I am soooooo excited for June to come right now. Not only will my third year of teaching have come to a close, there will also be the opportunity to see a show I am beyond ecstatic about getting tickets for. I got an email last week in which I got a special offer from Blumenthal to get single tickets for $35 each (instead of crazy $200 season tickets) to see The Phantom of the Opera when it comes to Charlotte next year.
I had been watching my calendar waiting for December 5. I didn’t know I was going to get this special little deal though, I’d expected to pay full price for a single ticket. At long last the wrongs I faced in trying to get a ticket to see WICKED last year for it’s two week run have been made right. So, come June 18 at 7:30pm I will be in Belk Theatre with my lovely friend Jessica and a few of her family members enjoying the possibilities of a chandelier falling somewhere in the building.
In other news, the following was heard from the mouths of children at school today (or in the last several days):
“Hi, extra Spanish.” – this said to my partner in crime…I mean colleague who follows up my thirty minute lessons with several kindergarten and first grade classes with an extra twenty minutes of Spanish. Hence, “extra Spanish”. Please note we have also been called the following: sisters, Queens of Spain, each others’ assistant, and “the other one”.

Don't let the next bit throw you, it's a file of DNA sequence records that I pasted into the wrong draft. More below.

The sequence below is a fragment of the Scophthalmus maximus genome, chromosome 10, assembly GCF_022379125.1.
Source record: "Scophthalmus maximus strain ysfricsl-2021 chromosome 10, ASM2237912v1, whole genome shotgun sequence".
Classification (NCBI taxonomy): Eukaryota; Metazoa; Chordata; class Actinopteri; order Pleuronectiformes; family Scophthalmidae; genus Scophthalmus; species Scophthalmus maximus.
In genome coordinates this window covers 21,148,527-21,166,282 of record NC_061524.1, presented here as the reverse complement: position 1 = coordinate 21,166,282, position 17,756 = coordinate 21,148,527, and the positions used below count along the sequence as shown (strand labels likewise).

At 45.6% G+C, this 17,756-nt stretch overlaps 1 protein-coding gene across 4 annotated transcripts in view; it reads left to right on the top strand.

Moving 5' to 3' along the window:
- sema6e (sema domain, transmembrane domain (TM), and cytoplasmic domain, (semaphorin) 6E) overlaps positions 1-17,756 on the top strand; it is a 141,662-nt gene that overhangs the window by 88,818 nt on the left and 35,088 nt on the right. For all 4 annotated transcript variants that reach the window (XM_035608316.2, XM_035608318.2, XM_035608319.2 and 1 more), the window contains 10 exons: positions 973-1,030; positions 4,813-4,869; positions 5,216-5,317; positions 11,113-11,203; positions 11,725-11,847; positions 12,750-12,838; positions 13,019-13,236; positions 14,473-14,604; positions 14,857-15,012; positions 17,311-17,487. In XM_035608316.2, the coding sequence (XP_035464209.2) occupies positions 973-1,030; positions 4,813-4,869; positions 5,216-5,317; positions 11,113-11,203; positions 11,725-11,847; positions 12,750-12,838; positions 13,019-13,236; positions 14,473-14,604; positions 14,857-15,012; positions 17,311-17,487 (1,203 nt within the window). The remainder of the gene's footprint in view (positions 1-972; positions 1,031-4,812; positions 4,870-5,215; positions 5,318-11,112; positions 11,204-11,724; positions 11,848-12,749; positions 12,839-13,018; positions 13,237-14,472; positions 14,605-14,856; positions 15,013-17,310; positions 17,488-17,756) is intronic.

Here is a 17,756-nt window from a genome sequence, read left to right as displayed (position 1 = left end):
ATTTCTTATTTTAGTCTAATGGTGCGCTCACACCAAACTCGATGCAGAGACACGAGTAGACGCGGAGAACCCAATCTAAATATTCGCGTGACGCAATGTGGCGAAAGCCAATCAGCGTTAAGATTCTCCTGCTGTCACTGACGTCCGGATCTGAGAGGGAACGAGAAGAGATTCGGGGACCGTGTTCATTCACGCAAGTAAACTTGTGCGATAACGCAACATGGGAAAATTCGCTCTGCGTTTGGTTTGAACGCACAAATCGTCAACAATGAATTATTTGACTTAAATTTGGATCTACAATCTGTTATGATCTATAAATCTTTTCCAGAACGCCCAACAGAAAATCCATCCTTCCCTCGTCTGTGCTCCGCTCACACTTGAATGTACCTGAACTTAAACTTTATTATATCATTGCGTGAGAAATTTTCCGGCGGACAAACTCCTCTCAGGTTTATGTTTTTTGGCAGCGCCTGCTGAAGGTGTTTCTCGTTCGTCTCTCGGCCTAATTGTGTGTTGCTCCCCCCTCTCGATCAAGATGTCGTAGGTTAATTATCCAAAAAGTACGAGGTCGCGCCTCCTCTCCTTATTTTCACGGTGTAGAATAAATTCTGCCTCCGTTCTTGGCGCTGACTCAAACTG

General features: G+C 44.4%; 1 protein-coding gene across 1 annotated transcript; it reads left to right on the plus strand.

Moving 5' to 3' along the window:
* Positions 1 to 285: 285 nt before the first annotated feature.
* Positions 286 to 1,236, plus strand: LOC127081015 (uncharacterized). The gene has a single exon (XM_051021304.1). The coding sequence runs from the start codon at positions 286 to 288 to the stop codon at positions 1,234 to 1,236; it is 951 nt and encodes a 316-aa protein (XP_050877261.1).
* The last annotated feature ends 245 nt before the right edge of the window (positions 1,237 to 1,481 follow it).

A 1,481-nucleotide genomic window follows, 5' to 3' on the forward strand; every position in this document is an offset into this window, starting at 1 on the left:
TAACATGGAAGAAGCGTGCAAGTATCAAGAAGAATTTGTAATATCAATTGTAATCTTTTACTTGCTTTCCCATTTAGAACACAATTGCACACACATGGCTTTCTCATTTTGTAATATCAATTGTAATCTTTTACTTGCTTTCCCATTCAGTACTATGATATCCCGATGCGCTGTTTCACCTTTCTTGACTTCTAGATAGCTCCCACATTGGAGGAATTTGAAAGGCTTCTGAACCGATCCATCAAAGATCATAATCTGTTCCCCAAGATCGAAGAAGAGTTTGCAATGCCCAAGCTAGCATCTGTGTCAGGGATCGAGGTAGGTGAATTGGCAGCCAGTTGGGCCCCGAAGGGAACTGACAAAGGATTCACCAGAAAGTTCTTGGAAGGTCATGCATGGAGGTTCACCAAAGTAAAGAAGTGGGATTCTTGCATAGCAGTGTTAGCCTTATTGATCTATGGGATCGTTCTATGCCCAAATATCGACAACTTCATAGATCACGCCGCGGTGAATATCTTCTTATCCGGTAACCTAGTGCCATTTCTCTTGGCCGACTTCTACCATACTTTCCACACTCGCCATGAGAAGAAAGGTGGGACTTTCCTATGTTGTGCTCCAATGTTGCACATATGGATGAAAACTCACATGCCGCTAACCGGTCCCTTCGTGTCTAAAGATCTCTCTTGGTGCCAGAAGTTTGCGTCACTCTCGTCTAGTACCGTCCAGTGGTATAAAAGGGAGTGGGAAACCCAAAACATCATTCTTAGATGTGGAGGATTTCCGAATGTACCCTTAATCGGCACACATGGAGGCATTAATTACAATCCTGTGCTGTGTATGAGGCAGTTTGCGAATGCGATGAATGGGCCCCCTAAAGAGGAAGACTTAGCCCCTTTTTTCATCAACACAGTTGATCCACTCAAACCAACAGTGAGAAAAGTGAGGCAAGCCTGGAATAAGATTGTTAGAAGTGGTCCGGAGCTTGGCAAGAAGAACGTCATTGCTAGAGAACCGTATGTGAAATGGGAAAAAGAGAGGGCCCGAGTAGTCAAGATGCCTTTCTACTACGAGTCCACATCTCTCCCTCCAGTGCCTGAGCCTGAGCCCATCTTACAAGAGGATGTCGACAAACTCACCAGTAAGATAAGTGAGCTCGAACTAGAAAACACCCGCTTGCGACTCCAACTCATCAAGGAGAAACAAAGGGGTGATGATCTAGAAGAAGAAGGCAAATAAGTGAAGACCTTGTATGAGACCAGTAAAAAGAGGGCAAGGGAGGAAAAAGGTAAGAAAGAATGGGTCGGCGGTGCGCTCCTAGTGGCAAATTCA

My partner in crime…um, colleague was doing a lesson with a kindergarten class today and they were singing “Cascabeles” which is “Jingle Bells” in Spanish. Apparently they informed her that they had already done the song with me by saying the following: “Oh yeah, we’ve already done that with the other one.” Yes. I am…”the other one”.
Also, we’ve been working with our fourth graders on a book about things they do during the day and what time they do them (get up, eat breakfast, go to school, have lunch, go outside for recess, etc.). Well, I wanted to work with them on reading in Spanish with them and we discussed the fact that we can practice reading fluency in Spanish just like they do in English. I started out by reading my story to them very slowly, without much expression, forgetting words, etc. I had them tell me what I was doing wrong and then I read it again, much better this time. I asked them what I’d done differently the second time that was better. This was the response I got from a kid who in some ways is as country as they come:
“Well, the first time it was sort of rusty and then the second time it was kind of like you sprayed WD 40 on it and it was a lot better.”